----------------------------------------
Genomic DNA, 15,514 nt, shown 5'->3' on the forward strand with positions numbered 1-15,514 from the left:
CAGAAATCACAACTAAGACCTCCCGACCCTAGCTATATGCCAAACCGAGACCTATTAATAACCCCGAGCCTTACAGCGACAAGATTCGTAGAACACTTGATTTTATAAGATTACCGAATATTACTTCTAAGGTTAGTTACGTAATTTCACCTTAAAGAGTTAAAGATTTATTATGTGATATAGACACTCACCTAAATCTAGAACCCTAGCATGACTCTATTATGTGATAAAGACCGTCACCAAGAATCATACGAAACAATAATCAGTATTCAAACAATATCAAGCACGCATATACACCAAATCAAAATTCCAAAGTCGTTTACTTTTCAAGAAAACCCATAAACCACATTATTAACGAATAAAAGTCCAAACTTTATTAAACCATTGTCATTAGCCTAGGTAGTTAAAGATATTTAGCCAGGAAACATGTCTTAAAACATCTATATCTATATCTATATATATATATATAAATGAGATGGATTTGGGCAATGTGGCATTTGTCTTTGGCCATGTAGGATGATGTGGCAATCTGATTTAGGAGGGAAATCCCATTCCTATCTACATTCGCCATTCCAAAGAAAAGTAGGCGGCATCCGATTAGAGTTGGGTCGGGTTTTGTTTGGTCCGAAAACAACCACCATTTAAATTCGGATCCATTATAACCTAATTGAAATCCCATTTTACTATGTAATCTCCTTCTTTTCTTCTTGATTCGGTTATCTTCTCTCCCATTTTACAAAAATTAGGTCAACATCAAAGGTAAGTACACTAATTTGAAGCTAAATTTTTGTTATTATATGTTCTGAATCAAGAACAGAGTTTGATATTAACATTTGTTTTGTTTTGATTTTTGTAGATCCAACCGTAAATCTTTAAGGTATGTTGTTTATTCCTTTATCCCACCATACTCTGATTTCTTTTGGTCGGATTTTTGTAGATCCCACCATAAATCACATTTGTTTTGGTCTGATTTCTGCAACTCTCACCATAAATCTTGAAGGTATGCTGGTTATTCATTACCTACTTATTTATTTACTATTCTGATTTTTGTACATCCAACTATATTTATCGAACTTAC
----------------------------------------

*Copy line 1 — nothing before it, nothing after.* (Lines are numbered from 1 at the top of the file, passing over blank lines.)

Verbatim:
Genomic DNA, 15,514 nt, shown 5'->3' on the forward strand with positions numbered 1-15,514 from the left: